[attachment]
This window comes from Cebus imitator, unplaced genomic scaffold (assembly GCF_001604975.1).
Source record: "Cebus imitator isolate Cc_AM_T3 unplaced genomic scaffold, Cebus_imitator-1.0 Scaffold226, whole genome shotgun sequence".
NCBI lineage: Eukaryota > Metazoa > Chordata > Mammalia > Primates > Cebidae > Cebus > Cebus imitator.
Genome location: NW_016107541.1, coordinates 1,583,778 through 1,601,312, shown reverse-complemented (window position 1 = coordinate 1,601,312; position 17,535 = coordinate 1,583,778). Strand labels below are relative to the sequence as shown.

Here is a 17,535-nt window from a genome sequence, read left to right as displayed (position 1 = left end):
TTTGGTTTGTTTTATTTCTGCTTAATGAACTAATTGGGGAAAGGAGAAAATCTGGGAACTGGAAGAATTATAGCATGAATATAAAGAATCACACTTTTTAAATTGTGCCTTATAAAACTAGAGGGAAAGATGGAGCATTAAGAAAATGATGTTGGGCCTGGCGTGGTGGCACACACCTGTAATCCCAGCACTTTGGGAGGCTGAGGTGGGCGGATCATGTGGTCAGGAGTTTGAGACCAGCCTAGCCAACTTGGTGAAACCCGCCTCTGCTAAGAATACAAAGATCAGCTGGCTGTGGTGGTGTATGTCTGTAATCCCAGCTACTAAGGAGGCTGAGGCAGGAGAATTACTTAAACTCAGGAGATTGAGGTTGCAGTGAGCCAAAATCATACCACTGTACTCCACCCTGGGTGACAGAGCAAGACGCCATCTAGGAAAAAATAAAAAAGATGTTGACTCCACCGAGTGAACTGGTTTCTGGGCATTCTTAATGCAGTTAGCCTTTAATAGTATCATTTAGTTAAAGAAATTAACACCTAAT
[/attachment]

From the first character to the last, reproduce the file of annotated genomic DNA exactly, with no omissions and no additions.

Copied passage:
This window comes from Cebus imitator, unplaced genomic scaffold (assembly GCF_001604975.1).
Source record: "Cebus imitator isolate Cc_AM_T3 unplaced genomic scaffold, Cebus_imitator-1.0 Scaffold226, whole genome shotgun sequence".
NCBI lineage: Eukaryota > Metazoa > Chordata > Mammalia > Primates > Cebidae > Cebus > Cebus imitator.
Genome location: NW_016107541.1, coordinates 1,583,778 through 1,601,312, shown reverse-complemented (window position 1 = coordinate 1,601,312; position 17,535 = coordinate 1,583,778). Strand labels below are relative to the sequence as shown.

Here is a 17,535-nt window from a genome sequence, read left to right as displayed (position 1 = left end):
TTTGGTTTGTTTTATTTCTGCTTAATGAACTAATTGGGGAAAGGAGAAAATCTGGGAACTGGAAGAATTATAGCATGAATATAAAGAATCACACTTTTTAAATTGTGCCTTATAAAACTAGAGGGAAAGATGGAGCATTAAGAAAATGATGTTGGGCCTGGCGTGGTGGCACACACCTGTAATCCCAGCACTTTGGGAGGCTGAGGTGGGCGGATCATGTGGTCAGGAGTTTGAGACCAGCCTAGCCAACTTGGTGAAACCCGCCTCTGCTAAGAATACAAAGATCAGCTGGCTGTGGTGGTGTATGTCTGTAATCCCAGCTACTAAGGAGGCTGAGGCAGGAGAATTACTTAAACTCAGGAGATTGAGGTTGCAGTGAGCCAAAATCATACCACTGTACTCCACCCTGGGTGACAGAGCAAGACGCCATCTAGGAAAAAATAAAAAAGATGTTGACTCCACCGAGTGAACTGGTTTCTGGGCATTCTTAATGCAGTTAGCCTTTAATAGTATCATTTAGTTAAAGAAATTAACACCTAAT